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Acquitted of sexual assault, Doug Snelgrove is asking the province’s Supreme Court to revoke his suspension
An RNC officer who was suspended from his job when he was charged with sexual assault wants to get back on the job.
Doug Snelgrove, 41, was acquitted of the charge early last year, but remains suspended without pay from the RNC. He has filed an application in Newfoundland and Labrador Supreme Court to have a judge review his suspension with the goal of revoking it.
Snelgrove was placed on administrative suspension in July 2015, pending the completion of a public complaints process into an allegation by a 21-year-old woman that Snelgrove sexually assaulted her while he was on duty the previous December. He was also charged with sexual assault.
Snelgrove pleaded not guilty, saying the sexual contact had been consensual, and was acquitted after a trial in Newfoundland and Labrador Supreme Court, sparking public outrage and protests at RNC headquarters in St. John’s as well as at the court.
The Crown appealed Snelgrove’s acquittal on the grounds the judge had erred in instructing the jury. Two of three appeals court judges agreed the appeal should be allowed, paving the way for a new trial, while the third disagreed.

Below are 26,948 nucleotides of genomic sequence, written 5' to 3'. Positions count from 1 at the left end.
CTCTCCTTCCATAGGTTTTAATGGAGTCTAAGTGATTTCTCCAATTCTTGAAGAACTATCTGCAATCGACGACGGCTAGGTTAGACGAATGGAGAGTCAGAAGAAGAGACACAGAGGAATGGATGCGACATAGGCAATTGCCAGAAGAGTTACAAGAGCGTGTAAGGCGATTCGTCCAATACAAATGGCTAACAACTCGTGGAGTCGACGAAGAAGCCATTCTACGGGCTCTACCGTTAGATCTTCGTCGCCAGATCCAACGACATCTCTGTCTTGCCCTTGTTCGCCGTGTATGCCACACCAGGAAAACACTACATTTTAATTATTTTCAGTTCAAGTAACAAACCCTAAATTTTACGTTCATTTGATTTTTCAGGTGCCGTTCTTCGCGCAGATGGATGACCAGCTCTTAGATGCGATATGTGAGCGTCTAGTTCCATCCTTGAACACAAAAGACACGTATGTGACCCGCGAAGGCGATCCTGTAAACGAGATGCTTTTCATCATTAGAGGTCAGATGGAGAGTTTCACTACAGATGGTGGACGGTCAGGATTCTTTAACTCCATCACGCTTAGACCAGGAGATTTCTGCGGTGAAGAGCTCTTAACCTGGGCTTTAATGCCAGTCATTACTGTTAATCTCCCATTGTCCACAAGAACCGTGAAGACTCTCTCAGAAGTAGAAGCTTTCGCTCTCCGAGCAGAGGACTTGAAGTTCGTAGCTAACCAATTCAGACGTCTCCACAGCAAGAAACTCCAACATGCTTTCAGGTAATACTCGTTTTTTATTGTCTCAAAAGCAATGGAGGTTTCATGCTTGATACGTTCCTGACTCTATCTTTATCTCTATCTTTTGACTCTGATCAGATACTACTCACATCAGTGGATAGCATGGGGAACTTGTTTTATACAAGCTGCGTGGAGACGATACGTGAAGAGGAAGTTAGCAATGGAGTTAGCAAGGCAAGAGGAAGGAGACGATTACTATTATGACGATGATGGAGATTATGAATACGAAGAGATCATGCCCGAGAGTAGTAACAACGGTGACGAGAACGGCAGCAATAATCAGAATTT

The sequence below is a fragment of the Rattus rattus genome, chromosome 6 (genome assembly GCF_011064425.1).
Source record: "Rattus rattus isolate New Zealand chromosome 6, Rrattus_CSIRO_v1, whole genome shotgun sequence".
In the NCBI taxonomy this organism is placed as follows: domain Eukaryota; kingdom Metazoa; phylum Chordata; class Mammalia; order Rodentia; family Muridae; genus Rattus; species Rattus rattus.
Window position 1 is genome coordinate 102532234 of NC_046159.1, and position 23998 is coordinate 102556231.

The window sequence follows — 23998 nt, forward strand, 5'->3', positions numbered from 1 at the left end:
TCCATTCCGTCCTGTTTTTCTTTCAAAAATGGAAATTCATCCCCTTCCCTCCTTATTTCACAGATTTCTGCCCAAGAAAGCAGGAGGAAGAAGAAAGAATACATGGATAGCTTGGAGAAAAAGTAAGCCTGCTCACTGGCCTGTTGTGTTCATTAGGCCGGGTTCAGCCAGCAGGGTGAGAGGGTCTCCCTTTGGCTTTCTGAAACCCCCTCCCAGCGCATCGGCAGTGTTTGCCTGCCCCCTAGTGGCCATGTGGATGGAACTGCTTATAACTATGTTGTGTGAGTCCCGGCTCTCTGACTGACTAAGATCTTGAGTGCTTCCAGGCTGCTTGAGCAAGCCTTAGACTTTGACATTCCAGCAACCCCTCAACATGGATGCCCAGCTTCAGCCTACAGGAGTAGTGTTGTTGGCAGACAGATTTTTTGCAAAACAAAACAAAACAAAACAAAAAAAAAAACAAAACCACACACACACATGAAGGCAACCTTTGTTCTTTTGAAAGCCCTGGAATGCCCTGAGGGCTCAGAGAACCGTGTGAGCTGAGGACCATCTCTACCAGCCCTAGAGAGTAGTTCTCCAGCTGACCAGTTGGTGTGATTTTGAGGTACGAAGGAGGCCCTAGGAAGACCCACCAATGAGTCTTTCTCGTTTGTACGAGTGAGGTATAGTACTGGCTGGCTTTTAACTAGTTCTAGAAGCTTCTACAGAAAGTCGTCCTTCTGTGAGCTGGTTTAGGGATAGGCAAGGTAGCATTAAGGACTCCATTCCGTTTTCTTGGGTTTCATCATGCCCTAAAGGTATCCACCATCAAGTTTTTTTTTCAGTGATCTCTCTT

Snelgrove appealed his case to the Supreme Court of Canada, which has not yet ruled on the matter.
In his application to the court for a review
of his suspension — which names the RNC, the RNC chief and the provincial government — Snelgrove said he had asked the chief on a number of occasions to reinstate him, on the basis that, “I was acquitted at trial of the criminal charge, that I was not a risk to the public or the police force and that my continued suspension without pay severely impairs my ability to support both myself and my wife,” he wrote. “The ongoing suspension without pay continues to cause great hardship for me and my wife.”
In a statement emailed to media soon after Snelgrove’s acquittal, then-RNC chief William Janes said that, following any appeal, the matter would be addressed through the Public Complaints Commission.
“The appropriate discipline under the RNC Act will be determined through that process,” Janes said, adding Snelgrove’s suspension would continue until “the appropriate discipline has been determined.”
“I want to assure the public that we do not tolerate inappropriate and unprofessional behaviour by our officers and take complaints from the public very seriously,” Janes stated.
Snelgrove’s lawyer, John Drover, is scheduled to be back
in court on the matter at the end of January.